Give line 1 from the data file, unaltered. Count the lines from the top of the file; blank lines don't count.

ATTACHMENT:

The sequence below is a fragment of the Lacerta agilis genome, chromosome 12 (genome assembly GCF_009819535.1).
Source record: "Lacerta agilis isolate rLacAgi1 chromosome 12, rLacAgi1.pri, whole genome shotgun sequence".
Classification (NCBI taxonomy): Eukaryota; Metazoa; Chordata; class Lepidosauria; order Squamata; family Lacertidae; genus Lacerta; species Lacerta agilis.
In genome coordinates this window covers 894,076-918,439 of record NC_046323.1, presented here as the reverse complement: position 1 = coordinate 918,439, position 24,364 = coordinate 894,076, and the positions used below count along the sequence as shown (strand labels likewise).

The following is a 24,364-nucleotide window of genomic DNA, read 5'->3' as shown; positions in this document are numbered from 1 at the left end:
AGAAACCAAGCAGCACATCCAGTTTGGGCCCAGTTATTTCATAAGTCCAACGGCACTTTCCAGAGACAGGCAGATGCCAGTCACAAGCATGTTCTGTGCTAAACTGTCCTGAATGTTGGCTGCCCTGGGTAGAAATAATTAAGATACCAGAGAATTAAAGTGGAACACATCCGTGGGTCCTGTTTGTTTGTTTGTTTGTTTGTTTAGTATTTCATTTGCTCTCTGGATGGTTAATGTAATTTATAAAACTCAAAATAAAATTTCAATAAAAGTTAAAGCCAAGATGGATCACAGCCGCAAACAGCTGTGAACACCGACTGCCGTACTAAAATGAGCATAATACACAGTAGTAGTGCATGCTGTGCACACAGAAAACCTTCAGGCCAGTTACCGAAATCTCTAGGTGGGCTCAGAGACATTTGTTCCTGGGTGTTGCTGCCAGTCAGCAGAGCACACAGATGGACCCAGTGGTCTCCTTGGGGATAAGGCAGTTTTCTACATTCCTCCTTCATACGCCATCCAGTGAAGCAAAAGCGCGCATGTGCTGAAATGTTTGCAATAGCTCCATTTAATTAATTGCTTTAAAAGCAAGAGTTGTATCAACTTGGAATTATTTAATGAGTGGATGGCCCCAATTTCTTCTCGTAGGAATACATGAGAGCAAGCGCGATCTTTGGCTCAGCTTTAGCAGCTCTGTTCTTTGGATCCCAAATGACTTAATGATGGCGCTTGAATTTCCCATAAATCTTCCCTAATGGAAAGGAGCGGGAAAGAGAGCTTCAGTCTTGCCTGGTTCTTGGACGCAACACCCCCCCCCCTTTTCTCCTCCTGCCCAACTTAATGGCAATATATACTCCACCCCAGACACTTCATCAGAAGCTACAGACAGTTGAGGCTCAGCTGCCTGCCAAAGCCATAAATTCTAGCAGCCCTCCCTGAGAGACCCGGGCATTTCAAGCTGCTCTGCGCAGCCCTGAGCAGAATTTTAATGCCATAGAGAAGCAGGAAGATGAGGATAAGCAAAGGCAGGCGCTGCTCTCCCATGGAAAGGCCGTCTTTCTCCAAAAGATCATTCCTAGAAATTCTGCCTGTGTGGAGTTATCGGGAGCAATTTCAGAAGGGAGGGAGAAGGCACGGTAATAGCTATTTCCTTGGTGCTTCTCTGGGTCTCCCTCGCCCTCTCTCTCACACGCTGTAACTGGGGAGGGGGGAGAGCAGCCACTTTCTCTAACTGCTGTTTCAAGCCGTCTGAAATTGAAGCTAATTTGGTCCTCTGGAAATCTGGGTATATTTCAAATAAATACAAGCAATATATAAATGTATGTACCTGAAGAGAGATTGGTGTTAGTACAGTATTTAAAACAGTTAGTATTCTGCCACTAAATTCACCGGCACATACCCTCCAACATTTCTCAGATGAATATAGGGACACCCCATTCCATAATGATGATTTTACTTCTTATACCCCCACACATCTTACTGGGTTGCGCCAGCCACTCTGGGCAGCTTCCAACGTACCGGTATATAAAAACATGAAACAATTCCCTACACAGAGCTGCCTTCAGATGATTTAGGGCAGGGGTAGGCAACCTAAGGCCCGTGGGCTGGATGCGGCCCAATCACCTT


The sequence below is a fragment of the Lacerta agilis genome, chromosome 12 (genome assembly GCF_009819535.1).